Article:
I am fortunate in my professional life: I have the perfect receptionist! She is highly skilled and has been working with me since the beginning of my career. Most importantly, though, when sweets invariably find their way into our office, she's a milk chocolate fanatic and I much prefer dark. I am not nearly as fortunate at home with my wife and daughters, where we all fight over the dark chocolate.I've addressed the benefits of eating chocolate in earlier columns. I've also addressed many aspects of the darker side of refined sugar, and what interests me today is the extensive research available on the effect of sugar on the brain. Overeating, poor memory formation, learning disorders, depression - all have been linked in recent research to the overconsumption of sugar. According to the U.S. Department of Agriculture (USDA), the average American consumes over 150 pounds of sweeteners per year (including some that goes to waste). The math is simple: picture almost a three-pound bag per person every week. Consider that going back to the 1800's, the average consumption was five pounds per person per year! The Centers for Disease Control (CDC) estimates that refined sugar represents nearly one-fourth of the total calories consumed every day. Our brains are very, very picky. Most of us have experienced the buzz of a sugar high and the low of a sugar crash. While our brain needs sugar to function, it doesn't need nearly as much as we provide, and it runs best on a steady supply. When our blood sugar level falls, our hypothalamus sends out a distress signal that results in the release of adrenaline to the liver, causing it to turn excess fat into glucose. When the opposite happens and our blood sugar level rises, the pancreas pumps out insulin to remove the sugar from the blood and nudge that extra sugar into our cells. Too much insulin can deplete normal glucose levels, deprive the brain and other organs of energy, depress the immune system, and may lead to kidney disease. Excess insulin also promotes fat storage. Either extreme can leave us feeling woozy, nervous, fatigued, and shaky. What are the best sources of sugar for the brain? Fruit sugars enter the bloodstream at a steady rate as the fruit digests. Other complex carbohydrates, such as whole grains, also take time to break down into glucose. Refined sugar, on the other hand, goes into the blood stream rapidly and causes drastic changes. Note that artificial sweeteners have similar effects. Refined sugar as well as artificial sweeteners appear to dull the brain's mechanism that tells us when to stop eating, thereby stimulating further cravings for sugar. Interestingly, adding omega-3 fatty acids to the diet may minimize some of sugar's harmful effects. A recent UCLA study demonstrated that rats that were fed a diet high in fructose were slower in brain function, hampering memory and learning. Rats that had omega-3 fatty acids added to that high sugar diet navigated a maze much more quickly. Research also shows that a diet high in refined sugar reduces the production of brain-derived neurotrophic factor (BDNF), a brain chemical. Without this, we can't learn because we don't form new memories. This chemical is found to be low in those who have difficulty metabolizing sugar, such as diabetics. Research has also linked low BDNF levels to depression and dementia. A healthy diet provides most of our sugar from fruit, grains and other whole foods. Here are just a few concrete suggestions for cutting down on refined sugar and helping our brains to function at their best: Lay off of the sodas! This is an insidious problem - not only are they high in sugar or artificial sweeteners, but colas also contain salt, which makes us thirsty and want to drink even more soda! Eat more fiber with your sugar. Complex carbohydrates break down in the liver to form sugar. This takes a while; so complex carbs excel at providing energy for hours. Fiber also helps to curb sugar intake because it alerts the brain that we have consumed calories and don't need to eat more. Avoid processed foods. Preparing your food from the raw natural ingredients is the best option. If you do buy prepared foods, check labels for sugar content and check to see whether the grains are "whole." Use ingredients with fiber, including fruits and vegetables. If you like sugary desserts, avoid keeping them at home. Make them from scratch, or go out for them. The extra effort makes us think twice. Like most things, sugar isn't all that bad in moderation. Pay attention to what you are eating. Enjoy that chocolate, whether light or dark. Your body will thank you, and your brain will thank you. Dr. Alan Frischer is former chief of staff and former chief of medicine at Downey Regional Medical Center. Write to him in care of this newspaper at 8301 E. Florence Ave., Suite 100, Downey, CA 90240.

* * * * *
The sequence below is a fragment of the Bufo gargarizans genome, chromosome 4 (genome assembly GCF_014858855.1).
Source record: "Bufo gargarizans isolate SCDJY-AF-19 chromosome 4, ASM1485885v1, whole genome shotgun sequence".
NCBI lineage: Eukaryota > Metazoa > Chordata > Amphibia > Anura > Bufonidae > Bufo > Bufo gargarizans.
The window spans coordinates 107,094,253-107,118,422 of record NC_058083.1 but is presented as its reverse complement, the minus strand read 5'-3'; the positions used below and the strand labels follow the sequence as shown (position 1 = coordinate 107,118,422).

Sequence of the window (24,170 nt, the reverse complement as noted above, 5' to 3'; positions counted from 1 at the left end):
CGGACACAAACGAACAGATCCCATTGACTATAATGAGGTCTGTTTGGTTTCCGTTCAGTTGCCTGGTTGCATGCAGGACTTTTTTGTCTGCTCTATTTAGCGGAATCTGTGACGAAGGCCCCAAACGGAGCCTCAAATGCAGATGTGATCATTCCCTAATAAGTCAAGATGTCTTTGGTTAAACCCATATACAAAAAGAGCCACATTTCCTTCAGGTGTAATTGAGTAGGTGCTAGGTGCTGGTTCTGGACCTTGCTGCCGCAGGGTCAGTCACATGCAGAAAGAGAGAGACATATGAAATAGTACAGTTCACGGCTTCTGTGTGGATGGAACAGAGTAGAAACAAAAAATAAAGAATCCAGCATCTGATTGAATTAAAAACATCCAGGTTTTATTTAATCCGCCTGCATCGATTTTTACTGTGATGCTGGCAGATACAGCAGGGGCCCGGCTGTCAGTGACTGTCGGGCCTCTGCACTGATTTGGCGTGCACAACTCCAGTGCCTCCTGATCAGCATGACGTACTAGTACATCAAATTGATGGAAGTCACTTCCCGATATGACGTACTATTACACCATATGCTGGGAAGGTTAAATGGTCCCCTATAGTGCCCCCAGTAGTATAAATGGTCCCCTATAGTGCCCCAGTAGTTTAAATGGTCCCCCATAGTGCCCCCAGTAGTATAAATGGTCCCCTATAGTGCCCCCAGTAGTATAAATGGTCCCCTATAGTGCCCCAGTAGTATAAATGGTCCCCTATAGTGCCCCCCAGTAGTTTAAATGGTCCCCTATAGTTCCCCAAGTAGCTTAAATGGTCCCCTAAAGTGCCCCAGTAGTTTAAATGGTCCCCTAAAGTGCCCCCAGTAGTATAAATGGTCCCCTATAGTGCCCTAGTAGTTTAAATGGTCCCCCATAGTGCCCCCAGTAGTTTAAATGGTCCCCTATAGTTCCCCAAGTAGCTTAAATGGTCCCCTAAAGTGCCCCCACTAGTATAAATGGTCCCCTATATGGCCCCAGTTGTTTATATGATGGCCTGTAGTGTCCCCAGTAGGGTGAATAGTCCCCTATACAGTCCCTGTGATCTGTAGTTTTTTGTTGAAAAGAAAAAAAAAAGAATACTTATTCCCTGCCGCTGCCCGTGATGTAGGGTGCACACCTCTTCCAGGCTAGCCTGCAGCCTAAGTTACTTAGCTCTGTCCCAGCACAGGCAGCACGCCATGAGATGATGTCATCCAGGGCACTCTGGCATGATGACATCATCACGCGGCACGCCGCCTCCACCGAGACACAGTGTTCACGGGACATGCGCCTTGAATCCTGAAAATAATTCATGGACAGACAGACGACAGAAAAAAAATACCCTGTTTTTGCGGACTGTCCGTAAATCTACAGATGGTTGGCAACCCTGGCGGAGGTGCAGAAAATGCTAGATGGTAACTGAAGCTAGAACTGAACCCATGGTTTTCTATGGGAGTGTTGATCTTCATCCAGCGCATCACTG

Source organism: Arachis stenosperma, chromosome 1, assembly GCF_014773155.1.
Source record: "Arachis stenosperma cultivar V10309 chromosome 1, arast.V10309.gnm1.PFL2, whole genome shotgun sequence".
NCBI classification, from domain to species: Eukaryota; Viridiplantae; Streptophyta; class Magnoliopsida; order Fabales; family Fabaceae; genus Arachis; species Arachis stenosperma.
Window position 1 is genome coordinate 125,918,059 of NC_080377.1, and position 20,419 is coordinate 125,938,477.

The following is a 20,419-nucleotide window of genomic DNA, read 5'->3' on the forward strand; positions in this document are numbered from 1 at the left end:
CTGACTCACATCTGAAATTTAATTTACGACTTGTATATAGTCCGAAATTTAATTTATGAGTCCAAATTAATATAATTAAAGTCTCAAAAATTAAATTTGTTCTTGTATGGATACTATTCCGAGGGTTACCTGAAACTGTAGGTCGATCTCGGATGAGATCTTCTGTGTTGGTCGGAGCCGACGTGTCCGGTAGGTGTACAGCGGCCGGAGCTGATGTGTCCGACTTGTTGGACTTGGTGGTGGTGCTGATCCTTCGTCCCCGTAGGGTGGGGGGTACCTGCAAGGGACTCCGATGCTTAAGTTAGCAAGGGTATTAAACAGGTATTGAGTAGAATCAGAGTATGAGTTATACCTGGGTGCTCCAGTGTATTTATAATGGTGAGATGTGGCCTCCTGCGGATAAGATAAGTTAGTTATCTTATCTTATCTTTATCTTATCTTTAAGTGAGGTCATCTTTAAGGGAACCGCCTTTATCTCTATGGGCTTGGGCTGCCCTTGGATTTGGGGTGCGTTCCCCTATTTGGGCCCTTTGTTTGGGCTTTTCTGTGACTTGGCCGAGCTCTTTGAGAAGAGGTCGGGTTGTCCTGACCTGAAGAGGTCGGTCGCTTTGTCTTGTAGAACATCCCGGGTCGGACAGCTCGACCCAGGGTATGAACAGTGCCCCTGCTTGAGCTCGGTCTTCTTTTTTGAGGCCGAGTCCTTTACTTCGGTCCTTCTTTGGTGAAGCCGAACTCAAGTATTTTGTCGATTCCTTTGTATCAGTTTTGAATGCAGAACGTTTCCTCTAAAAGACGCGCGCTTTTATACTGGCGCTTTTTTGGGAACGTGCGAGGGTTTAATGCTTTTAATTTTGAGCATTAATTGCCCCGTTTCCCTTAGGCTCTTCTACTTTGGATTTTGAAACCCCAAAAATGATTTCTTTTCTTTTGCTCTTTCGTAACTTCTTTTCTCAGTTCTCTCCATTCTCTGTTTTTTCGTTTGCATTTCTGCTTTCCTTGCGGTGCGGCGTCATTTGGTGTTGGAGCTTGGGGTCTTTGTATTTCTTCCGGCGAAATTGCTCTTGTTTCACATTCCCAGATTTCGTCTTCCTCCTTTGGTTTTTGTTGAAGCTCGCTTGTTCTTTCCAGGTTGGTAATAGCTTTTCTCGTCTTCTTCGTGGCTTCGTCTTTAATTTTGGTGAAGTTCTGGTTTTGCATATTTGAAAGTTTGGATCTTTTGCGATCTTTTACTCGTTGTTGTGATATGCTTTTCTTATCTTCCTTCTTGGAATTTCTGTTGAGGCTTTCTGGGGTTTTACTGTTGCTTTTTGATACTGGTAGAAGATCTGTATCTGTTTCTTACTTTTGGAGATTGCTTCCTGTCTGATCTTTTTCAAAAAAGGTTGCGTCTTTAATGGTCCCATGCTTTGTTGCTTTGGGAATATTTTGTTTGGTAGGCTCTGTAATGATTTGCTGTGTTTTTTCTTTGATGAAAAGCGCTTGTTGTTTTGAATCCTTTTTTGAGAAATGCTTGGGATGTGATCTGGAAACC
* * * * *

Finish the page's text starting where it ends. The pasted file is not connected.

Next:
********** Published: August 09, 2012 - Volume 11 - Issue 17

FDA approves drug treatment for COPD

The U.S. Food and Drug Administration this week approved Tudorza Pressair for the long-term maintenance treatment of bronchospasm (narrowing of the airways in the lung) associated with chronic obstructive pulmonary disease (COPD), including chronic bronchitis and emphysema.COPD is a serious lung disease that makes breathing difficult. Cigarette smoking is the leading cause of COPD, according to the National Heart, Lung, and Blood Institute. COPD is the fourth leading cause of death in the United States. Symptoms can include chest tightness, chronic cough, and excessive phlegm. Tudorza Pressair, a dry powder inhaler used twice daily, is a long-acting antimuscarinic agent that helps muscles around the large airways of the lungs stay relaxed to improve airflow. "COPD is a serious disease that gets worse over time," said Curtis Rosebraugh, M.D., M.P.H., director of the Office of Drug Evaluation II in FDA's Center for Drug Evaluation and Research. "The availability of long-term maintenance drugs for COPD provides additional treatment options for the millions of people who suffer with this debilitating disease." The safety and efficacy of Tudorza Pressair were demonstrated in three randomized, placebo-controlled confirmatory clinical trials that included 1,276 patients ages 40 and older with a clinical diagnosis of COPD. Those treated had a smoking history of at least one pack a day for 10 years. Tudorza Pressair may cause serious side effects, including paradoxical bronchospasm, new or worsened increased pressure in the eyes (acute narrow-angle glaucoma), or new or worsened urinary retention. Tudorza Pressair should not be used as a rescue therapy to treat sudden breathing problems (acute bronchospasm) and is not recommended for people younger than 18 years. The most common side effects reported by patients using Tudorza Pressair include headache, inflammation of the nasal passage (nasopharyngitis), and cough.

********** Published: August 09, 2012 - Volume 11 - Issue 17